Dukkah was one of the things that started my love affair with Middle Eastern food. It may seem a lot to ask from a simple blend of sesame seeds, cumin, coriander and hazelnuts. But from the first time I tried this delicious and versatile Egyptian specialty I was hooked.
My first encounter with dukkah was in McLaren Vale, South Australia, a picturesque wine growing area known for it’s gutsy reds.Â At the time an enterprising olive oil and almond farmer had started producing an almond based dukkah that was sampled along with their extra virgin oil in various wineries in the region. We were encouraged to try it the Egyptian way: take some crusty bread dip in oil and then in the dukkah…yum.
According to Claudia Roden dukkah with olive oil and bread is eaten in Egypt for breakfast, lunch & dinner. And I’ve found that it has crept into my kitchen on all three eating occasions. For breakfast it adds a new dimension to honey on crumpets, for lunch it jazzes up sardines on toast and for dinner it lends a crunchy topping to a pretty pink beetroot soup.
Along with marinated olives, dukkah is still my favourite standby starter for when you have last minute guests……just pop some dukkah into a small bowl, add another bowl of your best extra virgin oil and some bread and presto you have an instant tasty starter…all good things
other uses for dukkah:
*quail eggs hard boiled, peeled and served with dukkah for dunking
*sprinkled over chicken liver pate and served with toast
*sprinkled on honey sandwiches
*sprinkled over fried eggs with feta and sliced spring onions with a squeeze of lemon juice a la karen martini
*dust to form a light crust on fish or chicken before pan frying and serving with an extra sprinkle of dukkah
*sprinkled over roast veg, especially pumpkin and sweet potato
*sprinkled over vegemite on toast
makes approx 3cups
I prefer to make a largish batch of dukkah and then keep half in an airtight jar in the fridge and the rest in a plastic bag in the freezer.Â When my fridge supply runs out I just top up from the freezer.Â It will keep perfectly well at room temperature but the cooler your storage environment, the fresher it will keep for longer.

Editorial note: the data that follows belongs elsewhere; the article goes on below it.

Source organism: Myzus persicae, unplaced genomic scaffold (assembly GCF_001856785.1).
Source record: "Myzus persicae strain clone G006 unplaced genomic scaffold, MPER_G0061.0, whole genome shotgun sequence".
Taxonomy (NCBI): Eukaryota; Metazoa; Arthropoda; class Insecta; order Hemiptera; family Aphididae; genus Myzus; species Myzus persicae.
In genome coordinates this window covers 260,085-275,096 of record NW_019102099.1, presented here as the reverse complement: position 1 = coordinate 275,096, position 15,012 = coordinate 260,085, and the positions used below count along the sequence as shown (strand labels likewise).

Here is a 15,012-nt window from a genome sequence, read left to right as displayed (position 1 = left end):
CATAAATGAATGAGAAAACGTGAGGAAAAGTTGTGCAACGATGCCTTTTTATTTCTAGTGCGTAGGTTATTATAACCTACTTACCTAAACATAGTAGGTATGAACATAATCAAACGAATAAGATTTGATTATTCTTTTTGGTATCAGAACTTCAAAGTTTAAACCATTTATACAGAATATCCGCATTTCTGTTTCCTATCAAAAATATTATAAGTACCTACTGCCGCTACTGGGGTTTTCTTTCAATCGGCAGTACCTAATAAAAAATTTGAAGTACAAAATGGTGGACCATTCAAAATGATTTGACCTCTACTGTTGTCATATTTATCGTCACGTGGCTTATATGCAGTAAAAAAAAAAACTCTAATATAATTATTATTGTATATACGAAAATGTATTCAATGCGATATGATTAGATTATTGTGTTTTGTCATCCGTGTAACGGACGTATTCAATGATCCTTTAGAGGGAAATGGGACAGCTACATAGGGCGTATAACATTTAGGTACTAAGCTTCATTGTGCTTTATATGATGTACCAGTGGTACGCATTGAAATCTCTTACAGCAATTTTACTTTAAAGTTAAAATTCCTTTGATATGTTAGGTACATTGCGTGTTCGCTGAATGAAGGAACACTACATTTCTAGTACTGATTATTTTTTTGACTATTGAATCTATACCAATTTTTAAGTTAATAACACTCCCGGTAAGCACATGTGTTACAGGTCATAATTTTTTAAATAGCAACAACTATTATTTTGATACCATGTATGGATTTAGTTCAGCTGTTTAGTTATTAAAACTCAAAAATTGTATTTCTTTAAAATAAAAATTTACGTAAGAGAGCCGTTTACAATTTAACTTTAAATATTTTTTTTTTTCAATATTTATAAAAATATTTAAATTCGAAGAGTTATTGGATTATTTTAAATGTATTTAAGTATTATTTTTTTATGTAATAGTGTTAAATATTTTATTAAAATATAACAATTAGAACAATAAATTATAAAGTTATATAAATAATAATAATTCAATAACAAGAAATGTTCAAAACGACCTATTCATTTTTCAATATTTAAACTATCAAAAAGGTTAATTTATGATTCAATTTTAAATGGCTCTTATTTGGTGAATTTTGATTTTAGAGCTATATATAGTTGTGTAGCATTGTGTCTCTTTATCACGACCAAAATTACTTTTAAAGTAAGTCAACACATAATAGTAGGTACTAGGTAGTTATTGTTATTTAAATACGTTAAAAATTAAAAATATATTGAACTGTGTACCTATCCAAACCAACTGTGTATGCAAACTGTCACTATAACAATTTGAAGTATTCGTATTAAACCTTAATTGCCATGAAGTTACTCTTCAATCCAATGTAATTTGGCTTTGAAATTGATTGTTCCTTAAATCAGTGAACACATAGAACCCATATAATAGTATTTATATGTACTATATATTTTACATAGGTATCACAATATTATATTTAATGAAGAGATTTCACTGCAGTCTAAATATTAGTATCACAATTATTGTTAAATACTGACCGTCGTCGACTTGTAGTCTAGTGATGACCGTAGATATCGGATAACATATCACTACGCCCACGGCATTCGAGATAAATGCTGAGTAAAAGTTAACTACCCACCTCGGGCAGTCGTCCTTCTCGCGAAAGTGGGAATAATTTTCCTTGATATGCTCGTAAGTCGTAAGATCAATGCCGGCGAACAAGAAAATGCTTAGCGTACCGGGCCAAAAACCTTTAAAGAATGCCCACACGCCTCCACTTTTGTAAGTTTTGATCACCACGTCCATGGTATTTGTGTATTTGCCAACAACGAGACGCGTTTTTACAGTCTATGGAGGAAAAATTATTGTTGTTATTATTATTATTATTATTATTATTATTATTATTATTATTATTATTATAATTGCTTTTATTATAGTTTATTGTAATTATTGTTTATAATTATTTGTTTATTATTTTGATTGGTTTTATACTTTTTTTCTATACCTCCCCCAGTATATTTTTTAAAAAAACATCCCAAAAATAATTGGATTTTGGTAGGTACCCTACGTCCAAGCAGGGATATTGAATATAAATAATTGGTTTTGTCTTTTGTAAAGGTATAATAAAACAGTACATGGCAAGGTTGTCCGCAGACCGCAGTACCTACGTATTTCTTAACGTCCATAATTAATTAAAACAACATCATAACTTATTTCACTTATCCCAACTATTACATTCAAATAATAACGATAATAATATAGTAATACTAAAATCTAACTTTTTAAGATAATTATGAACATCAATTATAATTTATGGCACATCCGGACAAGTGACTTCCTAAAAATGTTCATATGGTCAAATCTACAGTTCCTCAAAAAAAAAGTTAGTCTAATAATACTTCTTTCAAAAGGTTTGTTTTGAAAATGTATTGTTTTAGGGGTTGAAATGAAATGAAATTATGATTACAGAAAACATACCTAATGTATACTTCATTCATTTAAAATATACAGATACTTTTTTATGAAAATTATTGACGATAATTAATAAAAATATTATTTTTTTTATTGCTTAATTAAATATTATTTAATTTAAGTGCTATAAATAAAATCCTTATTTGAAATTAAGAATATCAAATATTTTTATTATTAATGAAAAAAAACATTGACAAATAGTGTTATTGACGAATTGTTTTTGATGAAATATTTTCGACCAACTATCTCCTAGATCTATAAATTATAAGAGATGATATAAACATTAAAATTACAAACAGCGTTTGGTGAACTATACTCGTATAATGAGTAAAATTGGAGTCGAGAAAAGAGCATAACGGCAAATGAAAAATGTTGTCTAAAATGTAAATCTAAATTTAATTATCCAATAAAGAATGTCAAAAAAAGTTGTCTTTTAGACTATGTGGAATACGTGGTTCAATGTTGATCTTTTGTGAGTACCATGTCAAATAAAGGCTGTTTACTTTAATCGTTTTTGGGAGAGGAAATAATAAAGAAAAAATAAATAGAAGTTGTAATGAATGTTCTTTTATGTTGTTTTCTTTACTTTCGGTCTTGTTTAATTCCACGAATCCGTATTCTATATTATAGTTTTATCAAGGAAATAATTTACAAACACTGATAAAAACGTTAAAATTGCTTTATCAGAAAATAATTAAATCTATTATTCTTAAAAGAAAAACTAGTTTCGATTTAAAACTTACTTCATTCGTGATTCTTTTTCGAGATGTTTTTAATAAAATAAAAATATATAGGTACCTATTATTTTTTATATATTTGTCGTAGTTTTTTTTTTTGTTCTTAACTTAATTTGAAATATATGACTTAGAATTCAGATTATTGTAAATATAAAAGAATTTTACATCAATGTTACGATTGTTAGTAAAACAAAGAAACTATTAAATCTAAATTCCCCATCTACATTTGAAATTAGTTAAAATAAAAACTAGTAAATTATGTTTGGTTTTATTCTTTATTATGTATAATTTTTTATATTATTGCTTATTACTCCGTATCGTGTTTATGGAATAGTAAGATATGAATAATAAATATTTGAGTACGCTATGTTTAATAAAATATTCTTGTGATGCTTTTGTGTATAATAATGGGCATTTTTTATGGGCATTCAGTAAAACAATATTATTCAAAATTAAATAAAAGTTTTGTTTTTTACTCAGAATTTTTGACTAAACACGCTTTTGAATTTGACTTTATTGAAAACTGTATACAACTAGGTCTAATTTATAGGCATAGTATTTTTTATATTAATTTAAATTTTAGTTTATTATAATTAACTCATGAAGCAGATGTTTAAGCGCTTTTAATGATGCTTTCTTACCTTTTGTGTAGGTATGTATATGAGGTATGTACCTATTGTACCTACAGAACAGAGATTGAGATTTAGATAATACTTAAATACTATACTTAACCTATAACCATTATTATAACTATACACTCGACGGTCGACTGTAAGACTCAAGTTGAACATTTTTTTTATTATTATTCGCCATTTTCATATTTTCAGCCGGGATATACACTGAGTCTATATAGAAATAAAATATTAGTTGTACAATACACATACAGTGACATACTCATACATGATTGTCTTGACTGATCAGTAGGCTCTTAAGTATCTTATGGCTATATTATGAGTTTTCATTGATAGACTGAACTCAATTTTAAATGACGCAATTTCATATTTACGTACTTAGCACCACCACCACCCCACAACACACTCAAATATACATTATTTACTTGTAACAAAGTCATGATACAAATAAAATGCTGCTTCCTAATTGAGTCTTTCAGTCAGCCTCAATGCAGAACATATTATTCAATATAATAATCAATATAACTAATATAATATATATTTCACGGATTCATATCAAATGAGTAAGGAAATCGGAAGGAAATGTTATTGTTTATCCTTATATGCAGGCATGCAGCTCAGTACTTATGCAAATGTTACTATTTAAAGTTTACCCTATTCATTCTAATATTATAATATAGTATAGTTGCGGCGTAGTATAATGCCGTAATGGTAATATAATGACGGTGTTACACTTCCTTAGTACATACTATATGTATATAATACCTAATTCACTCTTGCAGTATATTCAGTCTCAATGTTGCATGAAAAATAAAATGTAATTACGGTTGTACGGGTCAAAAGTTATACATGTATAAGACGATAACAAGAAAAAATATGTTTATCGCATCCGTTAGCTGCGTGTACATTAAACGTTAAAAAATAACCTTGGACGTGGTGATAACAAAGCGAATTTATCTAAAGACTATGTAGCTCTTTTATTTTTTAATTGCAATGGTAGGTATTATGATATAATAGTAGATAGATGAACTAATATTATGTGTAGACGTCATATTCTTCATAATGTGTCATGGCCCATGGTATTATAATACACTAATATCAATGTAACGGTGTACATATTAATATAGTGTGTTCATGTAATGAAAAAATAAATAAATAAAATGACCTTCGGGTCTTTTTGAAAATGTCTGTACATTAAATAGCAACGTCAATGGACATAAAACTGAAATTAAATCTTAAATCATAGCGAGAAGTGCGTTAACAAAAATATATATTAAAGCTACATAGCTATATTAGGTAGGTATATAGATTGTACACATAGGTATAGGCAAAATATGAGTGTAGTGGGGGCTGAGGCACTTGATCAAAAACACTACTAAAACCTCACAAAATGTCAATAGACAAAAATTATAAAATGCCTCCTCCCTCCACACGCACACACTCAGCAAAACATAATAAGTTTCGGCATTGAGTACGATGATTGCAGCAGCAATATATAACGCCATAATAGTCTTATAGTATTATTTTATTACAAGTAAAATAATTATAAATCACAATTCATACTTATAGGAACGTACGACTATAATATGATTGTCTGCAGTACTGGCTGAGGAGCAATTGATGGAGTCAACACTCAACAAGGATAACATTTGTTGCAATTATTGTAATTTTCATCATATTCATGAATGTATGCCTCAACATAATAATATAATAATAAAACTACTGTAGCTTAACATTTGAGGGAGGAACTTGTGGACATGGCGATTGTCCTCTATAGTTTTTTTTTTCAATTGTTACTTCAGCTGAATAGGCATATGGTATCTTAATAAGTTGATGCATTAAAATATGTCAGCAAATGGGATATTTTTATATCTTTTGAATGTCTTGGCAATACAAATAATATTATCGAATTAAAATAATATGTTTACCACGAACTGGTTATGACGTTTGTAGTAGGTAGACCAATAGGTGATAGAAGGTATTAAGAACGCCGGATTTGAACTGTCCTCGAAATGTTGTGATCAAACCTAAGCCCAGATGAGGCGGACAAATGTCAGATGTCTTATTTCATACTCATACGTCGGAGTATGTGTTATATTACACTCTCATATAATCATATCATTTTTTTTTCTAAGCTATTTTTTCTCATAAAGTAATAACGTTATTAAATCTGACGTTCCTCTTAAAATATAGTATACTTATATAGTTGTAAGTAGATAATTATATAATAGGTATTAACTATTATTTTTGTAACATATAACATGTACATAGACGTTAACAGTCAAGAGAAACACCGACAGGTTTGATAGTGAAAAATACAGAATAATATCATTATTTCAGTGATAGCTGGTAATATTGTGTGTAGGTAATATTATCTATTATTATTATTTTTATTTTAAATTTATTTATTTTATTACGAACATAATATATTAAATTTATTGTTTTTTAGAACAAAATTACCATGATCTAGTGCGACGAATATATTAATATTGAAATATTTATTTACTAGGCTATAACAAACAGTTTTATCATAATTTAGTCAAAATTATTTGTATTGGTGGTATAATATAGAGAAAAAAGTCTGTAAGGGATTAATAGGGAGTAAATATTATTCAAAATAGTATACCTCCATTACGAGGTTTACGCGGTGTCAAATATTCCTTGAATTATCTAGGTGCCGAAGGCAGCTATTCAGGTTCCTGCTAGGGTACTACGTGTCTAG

This version was adapted from Claudia Roden’s eneyclopaedic tomb: a new book of Middle Eastern food.Â I’ve added macadamias to give it more of an Australian feel..and because I didn’t have enough hazelnuts..I was also a bit lazy and used pre ground spices but it would be even tastier if you took the time to first toast then grind whole spices..
250g sesame seeds
100g ground coriander
60g ground cumin
extra virgin olive oil, to serve
sourdough or turkish bread, to serve
Toast seeds and nuts separately until golden. Process hazelnuts and macadamias in a food processor until coarsley ground, add remaining ingredients and whizz until combined. Season well with s&p..I used at least 1t sea salt.
Serve on a platter with oil and bread. To eat dip bread first the oil and the dukkah.
sardines on toast with dukkah
This is a new simple twist on an alltime favourite lunch: sardines on toast. I often serve toasted pinenuts with sardines, but the nutty spiciness of dukkah makes an even better accompaniment to the wee oily fish.
1 can sardines in olive oil, drained
2T lemon juice
1t dijon mustard
1/2 clove garlic
1 slice sourdough bread, toasted
large handful watercress
lemon half, to serve
Combine lemon juice, oil and mustard in a small bowl.Â Rub hot toast with the clove of garlic and place on a dinner plate. Top toast with sardines and drizzle with 3/4 of the lemon juice mix. Toss watercress in remaining dressing and place on the plate next to the toast.Â Sprinkle toast with dukkah to taste and serve with a lemon half.
sardines on toast with dukkahÂ
roast beet soup with dukkah and yoghurt
Adapted from a beetroot soup recipe by Jane Hahn from the July 2002 issue of Australian Gourmet Traveller. Interestingly, after I made my soup I noticed that Jane also has a recipe for a pumpkin carrot and saffron soup that was served with turkish bread and dukkah.
1 bunch beets, scrubbed and trimmed and halved
1T balsamic vinegar
2T olive oil
1 spanish onion, chopped
1L chicken or vegetable stock
2T tarragon vinegar (or white wine vinegar)
1/2 cup natural yoghurt
Place beets on a large sheet of aluminium foil. Drizze with 1T oil, balsamic vinegar and season. Wrap foil to form a parcel around the beets and seal tightly. Bake for 30-40mins at 200C or until beets are cooked through.
Heat remaining oil in a large saucepan and add onion. Cook over a low heat for approx 10mins or until onion is soft. Add stock and cooked beets and simmer for 15mins or until beets are very soft.Â Puree soup with a stick blender or transfer to a food processor and puree until smooth.Â Return to the saucepan and season and reheat.
Serve soup in bowls topped with a dollup of yoghurt and a generous sprinkling of dukkah.
roast beet soup with dukkah and yoghurt